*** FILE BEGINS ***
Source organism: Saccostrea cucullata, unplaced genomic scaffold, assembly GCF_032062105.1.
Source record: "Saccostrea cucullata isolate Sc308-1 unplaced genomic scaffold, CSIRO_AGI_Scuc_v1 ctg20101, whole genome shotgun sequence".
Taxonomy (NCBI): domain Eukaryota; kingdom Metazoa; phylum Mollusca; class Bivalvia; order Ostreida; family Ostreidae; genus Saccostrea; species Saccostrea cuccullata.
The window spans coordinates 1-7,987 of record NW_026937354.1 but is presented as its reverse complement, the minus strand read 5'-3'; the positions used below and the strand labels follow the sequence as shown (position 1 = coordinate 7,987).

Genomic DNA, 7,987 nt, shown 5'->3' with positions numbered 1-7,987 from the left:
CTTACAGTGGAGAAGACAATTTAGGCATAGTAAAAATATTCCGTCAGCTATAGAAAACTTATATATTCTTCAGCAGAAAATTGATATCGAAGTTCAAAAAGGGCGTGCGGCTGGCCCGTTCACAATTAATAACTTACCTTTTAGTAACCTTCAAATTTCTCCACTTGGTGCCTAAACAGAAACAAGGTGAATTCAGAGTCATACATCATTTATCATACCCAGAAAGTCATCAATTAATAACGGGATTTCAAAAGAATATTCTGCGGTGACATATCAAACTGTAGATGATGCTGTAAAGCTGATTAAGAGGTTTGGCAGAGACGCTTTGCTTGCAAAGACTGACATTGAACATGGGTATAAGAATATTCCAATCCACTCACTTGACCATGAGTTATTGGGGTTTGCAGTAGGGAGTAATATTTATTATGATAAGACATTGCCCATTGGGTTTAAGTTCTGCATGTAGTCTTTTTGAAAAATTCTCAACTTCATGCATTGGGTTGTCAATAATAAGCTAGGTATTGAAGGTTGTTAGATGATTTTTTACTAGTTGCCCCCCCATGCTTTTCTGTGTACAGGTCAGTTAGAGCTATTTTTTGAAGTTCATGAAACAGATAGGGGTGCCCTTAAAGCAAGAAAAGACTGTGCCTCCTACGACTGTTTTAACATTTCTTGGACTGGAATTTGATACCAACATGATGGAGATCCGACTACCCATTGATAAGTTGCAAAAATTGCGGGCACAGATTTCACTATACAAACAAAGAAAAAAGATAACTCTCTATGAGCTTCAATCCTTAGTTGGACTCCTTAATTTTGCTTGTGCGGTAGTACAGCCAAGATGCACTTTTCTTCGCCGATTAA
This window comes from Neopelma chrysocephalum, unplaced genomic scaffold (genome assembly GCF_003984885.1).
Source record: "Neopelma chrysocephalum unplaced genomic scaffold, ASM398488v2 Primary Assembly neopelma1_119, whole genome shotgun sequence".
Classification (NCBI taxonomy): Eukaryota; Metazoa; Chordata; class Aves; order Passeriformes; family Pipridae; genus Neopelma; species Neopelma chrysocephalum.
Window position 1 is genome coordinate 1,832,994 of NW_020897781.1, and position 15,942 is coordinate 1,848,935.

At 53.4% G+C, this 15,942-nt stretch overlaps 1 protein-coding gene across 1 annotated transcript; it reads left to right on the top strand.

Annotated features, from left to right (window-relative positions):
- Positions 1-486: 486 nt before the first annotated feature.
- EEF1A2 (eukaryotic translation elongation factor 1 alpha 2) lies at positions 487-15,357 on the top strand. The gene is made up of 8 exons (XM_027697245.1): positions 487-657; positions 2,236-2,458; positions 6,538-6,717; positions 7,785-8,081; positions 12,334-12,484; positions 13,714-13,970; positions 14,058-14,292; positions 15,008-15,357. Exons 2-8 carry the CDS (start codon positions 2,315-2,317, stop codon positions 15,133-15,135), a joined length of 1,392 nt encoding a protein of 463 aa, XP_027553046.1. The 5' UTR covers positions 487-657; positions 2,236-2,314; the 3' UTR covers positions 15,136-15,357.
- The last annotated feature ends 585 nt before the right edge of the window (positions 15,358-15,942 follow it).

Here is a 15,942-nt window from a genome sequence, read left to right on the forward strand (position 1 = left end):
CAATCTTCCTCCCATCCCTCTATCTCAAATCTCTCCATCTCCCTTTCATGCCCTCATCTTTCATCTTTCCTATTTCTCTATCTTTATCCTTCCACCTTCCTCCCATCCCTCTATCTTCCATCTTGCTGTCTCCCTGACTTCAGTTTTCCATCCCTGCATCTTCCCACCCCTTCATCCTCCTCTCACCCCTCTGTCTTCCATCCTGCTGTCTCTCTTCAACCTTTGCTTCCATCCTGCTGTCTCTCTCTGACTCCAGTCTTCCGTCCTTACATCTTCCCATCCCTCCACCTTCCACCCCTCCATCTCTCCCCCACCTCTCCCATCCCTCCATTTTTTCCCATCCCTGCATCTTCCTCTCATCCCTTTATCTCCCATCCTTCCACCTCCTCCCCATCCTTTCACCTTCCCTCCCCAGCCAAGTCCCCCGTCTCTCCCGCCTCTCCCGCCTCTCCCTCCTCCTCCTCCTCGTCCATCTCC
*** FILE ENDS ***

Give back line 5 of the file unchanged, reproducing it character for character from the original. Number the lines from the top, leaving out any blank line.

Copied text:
Genomic DNA, 7,987 nt, shown 5'->3' with positions numbered 1-7,987 from the left: